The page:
This letter is, in every point, an admirable pattern of the present polite way of writing; nor is it of less authority for being an epistle: you may gather every flower of it, with a thousand more of equal sweetness, from the books, pamphlets, and single papers, offered us every day in the coffeehouses. And these are the beauties introduced to supply the want of wit, sense, humour, and learning, which formerly were looked upon as qualifications for a writer. If a man of wit, who died forty years ago, were to rise from the grave on purpose, how would he be able to read this letter? and after he had gone through that difficulty, how would he be able to understand it?

The first thing that strikes your eye, is the breaks at the end of almost every sentence; of which I know not the use, only that it is a refinement, and very frequently practised. Then you will observe the abbreviations and elisions, by which consonants of most obdurate sounds are joined together without one softening vowel to intervene: and all this only to make one syllable of two, directly contrary to the example of the Greeks and Romans; altogether of the Gothic strain, and of a natural tendency toward relapsing into barbarity, which delights in monosyllables, and uniting of mute consonants, as it is observable in all the Northern languages. And this is still more visible in the next refinement, which consists in pronouncing the first syllable in a word that has many, and dismissing the rest; such as phizz, hipps, mobb, pozz, rep, and many more; when we are already overloaded with monosyllables, which are the disgrace of our language. Thus we cram one syllable, and cut off the rest; as the owl fattened her mice after she had bit off their legs, to prevent them from running away; and if ours be the same reason for maiming of words, it will certainly answer the end; for I am sure no other nation will desire to borrow them. Some words are hitherto but fairly split, and therefore only in their way to perfection, as incog and plenipo; but in a short time, it is to be hoped, they will be further docked to inc and plen. This reflection has made me of late years very impatient for a peace, which I believe would save the lives of many brave words as well as men. The war has introduced abundance of polysyllables, which will never be able to live many more campaigns. Speculations, operations, preliminaries, ambassadors, palisadoes, communications, circumvallations, battalions, as numerous as they are, if they attack us too frequently in our coffeehouses, we shall certainly put them to flight, and cut off the rear.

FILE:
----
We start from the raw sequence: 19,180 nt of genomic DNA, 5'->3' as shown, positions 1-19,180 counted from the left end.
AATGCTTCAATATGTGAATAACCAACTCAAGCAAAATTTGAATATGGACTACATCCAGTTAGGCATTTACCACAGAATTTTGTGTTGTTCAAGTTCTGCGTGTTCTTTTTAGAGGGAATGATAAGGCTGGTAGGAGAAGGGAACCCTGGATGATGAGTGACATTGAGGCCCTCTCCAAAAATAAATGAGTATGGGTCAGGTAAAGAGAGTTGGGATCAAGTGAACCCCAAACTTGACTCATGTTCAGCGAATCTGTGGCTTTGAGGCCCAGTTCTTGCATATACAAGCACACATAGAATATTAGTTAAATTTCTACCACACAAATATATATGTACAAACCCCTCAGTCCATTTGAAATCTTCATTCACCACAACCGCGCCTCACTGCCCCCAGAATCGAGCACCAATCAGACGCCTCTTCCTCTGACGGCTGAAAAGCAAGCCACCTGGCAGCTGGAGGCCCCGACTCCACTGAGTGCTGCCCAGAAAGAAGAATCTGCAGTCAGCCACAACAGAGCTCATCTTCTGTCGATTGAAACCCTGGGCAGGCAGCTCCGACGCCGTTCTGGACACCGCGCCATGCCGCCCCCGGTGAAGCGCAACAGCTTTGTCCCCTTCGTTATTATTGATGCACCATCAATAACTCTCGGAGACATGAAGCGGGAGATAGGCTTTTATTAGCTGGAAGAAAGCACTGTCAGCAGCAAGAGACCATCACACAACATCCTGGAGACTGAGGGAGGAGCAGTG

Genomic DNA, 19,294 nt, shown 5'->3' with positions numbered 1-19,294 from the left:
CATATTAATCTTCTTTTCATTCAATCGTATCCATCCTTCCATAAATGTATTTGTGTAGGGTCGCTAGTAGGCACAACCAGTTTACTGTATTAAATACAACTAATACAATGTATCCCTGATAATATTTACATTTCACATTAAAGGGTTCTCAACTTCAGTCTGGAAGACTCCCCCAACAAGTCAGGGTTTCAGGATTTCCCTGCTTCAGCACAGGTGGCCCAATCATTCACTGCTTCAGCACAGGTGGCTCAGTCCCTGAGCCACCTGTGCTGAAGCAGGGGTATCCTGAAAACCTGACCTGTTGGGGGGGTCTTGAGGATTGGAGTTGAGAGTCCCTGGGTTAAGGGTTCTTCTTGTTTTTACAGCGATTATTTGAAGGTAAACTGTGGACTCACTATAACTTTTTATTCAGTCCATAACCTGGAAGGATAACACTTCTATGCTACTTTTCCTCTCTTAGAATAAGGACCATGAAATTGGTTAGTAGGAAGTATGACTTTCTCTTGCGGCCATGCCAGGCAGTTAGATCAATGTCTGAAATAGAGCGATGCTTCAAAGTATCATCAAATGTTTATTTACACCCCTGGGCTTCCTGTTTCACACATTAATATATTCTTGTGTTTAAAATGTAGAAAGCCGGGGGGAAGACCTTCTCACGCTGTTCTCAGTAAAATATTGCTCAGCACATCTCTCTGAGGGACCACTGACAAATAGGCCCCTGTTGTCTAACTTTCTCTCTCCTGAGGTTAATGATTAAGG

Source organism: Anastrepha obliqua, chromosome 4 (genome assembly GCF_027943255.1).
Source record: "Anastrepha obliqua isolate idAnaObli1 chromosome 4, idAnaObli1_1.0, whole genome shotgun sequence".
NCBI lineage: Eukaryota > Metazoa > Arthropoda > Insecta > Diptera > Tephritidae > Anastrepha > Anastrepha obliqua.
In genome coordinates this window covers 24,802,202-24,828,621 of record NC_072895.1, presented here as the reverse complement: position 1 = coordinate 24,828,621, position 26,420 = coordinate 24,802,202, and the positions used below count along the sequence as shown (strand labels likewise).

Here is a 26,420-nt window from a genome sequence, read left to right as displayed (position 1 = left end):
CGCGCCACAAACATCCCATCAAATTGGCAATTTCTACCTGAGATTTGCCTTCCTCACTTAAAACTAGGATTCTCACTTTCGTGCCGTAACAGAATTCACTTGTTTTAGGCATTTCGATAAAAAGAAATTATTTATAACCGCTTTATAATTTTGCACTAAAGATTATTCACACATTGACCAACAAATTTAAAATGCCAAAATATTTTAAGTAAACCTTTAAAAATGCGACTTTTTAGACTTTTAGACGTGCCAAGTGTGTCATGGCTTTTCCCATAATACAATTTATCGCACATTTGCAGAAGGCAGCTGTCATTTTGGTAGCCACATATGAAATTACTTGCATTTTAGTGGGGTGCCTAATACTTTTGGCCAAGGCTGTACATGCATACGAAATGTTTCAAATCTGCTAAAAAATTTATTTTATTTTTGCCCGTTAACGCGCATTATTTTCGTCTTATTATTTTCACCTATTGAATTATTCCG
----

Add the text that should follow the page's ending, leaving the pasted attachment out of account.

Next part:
Concluded on page two